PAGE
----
I Don't Think the German Outbreak E. coli Strain Is Novel: Something Very Similar Was Isolated Ten Years Ago...

...in Europe. I'll get to that in a moment. You've probably heard of the E. coli outbreak sweeping through Germany and now other European countries that has caused over one thousand cases of hemolytic uremic syndrome ('HUS'). What's odd is that the initial reports are calling this a novel hybrid or some new strain of E. coli.

BGI has done some sequencing using Ion Torrent of one of these isolates, and Nick Loman assembled the data. Without getting too technical, the genome is actually in about 3,000 pieces, but with those data (and thanks to Nick for assembling them and releasing them) I was able to perform multilocus sequencing typing ('MLST'). Basically, we look at the partial sequences of several genes (in this case, seven) to identify its sequence type--think of it as a molecular barcode (for the scheme and details, see here).

So what did I find?

This EHEC strain is most likely a very close relative of ST678 (details in a bit). In fact, according to the mlst.net strain database, there is a strain "Jan-91", isolated in 2001* from Europe (no further geographic information is provided). That strain belongs to phylogroup D, and is associated with HUS...just like the outbreak strain. And the older strain also has the exact same serotype as the outbreak strain, O104:H4.

Now, the outbreak strain sequence isn't identical (the data are at the end of this post). "Jan-91" has an allele profile of adk6-fumC6-gyrB5-icd136-mdh9-purA7-recA7 (to orient you, adk is the gene, 6 is the particular variant of adk or allele). There are three differences:

1) In the outbreak strain, adk is a novel allele that differs from adk6 by one point mutation at position 30 (if I counted correctly; it's late as I write this...)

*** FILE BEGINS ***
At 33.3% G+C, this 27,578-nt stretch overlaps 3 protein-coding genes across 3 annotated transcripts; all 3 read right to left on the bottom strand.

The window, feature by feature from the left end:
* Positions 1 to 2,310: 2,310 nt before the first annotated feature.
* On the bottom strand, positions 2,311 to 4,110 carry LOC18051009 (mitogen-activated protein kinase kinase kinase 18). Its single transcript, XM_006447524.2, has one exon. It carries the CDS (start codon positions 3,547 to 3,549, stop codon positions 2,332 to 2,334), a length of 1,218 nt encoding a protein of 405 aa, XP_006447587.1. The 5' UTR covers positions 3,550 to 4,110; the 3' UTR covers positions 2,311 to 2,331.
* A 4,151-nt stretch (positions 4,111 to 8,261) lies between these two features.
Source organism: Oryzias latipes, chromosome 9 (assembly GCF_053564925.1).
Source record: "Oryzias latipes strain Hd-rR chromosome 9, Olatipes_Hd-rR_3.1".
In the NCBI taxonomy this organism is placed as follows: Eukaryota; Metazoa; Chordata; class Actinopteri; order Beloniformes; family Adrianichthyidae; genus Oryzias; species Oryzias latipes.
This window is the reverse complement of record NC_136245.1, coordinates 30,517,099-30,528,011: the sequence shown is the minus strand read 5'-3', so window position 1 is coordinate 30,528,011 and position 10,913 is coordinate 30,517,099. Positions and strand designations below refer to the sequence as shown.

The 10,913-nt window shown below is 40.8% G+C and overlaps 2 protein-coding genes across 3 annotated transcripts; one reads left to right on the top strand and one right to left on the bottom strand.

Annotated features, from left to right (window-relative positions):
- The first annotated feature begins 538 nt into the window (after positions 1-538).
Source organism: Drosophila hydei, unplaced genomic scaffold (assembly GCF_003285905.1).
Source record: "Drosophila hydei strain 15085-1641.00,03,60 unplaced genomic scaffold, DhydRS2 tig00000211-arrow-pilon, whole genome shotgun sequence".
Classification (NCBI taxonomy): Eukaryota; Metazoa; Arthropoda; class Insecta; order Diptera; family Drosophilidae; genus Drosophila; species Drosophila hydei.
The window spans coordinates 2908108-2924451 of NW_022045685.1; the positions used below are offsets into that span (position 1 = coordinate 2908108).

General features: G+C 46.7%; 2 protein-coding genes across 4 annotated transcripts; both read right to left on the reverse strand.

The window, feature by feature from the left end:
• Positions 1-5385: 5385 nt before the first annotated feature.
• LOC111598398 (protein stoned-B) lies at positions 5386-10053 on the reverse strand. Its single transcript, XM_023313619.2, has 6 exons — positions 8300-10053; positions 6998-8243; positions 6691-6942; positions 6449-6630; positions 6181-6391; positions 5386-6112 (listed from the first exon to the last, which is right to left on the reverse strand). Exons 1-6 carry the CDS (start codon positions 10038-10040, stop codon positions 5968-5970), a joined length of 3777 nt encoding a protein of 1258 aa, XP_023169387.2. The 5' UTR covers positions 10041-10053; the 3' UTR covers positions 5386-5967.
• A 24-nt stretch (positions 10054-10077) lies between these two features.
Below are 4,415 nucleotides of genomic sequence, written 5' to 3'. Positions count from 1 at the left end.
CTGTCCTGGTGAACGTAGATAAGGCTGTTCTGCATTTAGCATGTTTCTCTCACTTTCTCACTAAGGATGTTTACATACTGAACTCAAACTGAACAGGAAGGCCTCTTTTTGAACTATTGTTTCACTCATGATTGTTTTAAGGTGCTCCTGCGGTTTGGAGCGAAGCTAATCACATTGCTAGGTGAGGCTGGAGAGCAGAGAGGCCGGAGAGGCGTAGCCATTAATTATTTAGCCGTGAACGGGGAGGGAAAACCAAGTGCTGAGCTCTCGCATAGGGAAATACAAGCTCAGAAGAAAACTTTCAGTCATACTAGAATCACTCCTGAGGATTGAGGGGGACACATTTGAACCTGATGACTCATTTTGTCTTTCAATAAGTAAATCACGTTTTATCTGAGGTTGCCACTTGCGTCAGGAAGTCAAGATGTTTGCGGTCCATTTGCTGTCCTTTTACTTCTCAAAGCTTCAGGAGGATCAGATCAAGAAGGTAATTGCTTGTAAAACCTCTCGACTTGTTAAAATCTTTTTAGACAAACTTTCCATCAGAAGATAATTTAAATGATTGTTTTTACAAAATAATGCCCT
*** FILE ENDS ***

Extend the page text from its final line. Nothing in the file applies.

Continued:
2) In the outbreak strain, the icd allele matches icd136 exactly; however, the genome sequence lacks the last two bases. Given that the genome assembly is in over 3,000 pieces ('contigs'), I think this is missing data, not biology.

3) In the outbreak strain, the recA allele differs from recA7 by one insertion. "Jan 91" has a sequence of AAAA, while the outbreak strain has a sequence of "AAAAA" (below, it's recorded as "aAAAA" to indicate the difference). With Ion Torrent (and other high throughput sequencing technologies), when you have 'runs' of the same nucleotide, such as "AAAA", it's not unusual for a base to be added or deleted, which could yield a 'false' "AAAAA." This could be sequencing error, but I can't rule out a real insertion (i.e., an extra A that's real).

While this is obviously a very preliminary analysis of a very preliminary assembly, I don't understand why this strain is being called 'new', 'mutant', or anything else. It's not a bolt from the blue: it looks like a nearly identical strain that caused HUS a decade ago in Europe. I would add the obvious qualifier that there very well could be massive gene gain and loss (I haven't looked at that yet). I'm guessing that the reports of this strain being very different were based on comparisons to the genomes of other HUS strains, which are pretty divergent. But we have seen this MLST type before associated with this serotype and this MLST sequence type disease syndrome.

All that being said, this is a very serious outbreak--I don't mean to downplay the seriousness of this as a public health and agricultural crisis by raising this issue. And it will be very interesting to see how different this strain is from other HUS strains. If we're lucky, the "Jan-91" E. coli strain still exists in someone's freezer, and we can see how it's evolved over the last decade. It's especially disconcerting that this strain is resistant to so many antibiotics.

An aside: Many kudos to BGI for publicly releasing the data.

Update: There's a new assembly using a different method. I haven't checked that yet.

Update II: Others are doubting that this is a novel strain: